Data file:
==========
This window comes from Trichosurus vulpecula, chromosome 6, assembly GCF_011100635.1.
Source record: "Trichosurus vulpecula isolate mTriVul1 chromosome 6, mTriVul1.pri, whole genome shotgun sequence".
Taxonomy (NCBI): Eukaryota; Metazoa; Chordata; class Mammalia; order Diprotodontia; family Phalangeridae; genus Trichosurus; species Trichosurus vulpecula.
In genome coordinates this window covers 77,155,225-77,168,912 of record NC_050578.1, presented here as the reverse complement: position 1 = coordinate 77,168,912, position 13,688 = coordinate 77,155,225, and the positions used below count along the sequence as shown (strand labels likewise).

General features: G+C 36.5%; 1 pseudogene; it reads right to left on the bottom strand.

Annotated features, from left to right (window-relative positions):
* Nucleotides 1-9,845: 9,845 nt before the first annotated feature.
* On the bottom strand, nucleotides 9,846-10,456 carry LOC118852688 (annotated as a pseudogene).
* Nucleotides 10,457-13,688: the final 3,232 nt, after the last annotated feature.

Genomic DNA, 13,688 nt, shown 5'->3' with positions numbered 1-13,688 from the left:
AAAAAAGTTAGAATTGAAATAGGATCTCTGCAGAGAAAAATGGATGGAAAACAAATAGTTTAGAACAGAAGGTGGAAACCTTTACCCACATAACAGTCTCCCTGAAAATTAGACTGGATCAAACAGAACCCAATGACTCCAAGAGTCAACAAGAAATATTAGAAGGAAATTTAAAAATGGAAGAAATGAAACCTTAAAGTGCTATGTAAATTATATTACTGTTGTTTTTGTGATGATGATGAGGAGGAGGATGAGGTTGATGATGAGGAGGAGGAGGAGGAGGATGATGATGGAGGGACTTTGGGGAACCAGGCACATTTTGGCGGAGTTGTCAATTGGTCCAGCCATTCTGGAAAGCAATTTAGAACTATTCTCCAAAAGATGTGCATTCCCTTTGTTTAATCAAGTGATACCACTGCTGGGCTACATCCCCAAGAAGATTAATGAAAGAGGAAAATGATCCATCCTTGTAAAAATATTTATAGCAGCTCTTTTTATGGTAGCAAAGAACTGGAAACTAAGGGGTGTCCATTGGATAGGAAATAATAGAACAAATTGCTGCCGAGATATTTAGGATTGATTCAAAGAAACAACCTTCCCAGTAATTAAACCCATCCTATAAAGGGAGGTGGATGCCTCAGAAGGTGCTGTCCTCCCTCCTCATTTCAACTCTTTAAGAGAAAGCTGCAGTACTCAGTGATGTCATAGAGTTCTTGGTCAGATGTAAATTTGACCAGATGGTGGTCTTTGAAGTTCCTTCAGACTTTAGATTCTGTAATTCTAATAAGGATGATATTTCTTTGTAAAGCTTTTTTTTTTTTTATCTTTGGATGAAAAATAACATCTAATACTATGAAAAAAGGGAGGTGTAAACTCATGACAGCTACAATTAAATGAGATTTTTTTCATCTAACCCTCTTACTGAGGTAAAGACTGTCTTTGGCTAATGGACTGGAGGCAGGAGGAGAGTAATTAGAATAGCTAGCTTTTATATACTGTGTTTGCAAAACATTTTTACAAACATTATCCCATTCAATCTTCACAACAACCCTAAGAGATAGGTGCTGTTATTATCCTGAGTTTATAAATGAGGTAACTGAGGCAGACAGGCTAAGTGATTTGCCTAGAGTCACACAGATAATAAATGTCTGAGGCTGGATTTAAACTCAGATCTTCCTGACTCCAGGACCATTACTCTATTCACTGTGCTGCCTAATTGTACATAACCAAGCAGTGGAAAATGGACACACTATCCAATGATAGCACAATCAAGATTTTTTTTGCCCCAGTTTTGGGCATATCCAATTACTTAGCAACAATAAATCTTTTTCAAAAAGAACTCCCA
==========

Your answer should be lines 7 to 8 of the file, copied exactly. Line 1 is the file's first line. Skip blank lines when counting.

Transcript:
* Nucleotides 1-9,845: 9,845 nt before the first annotated feature.
* On the bottom strand, nucleotides 9,846-10,456 carry LOC118852688 (annotated as a pseudogene).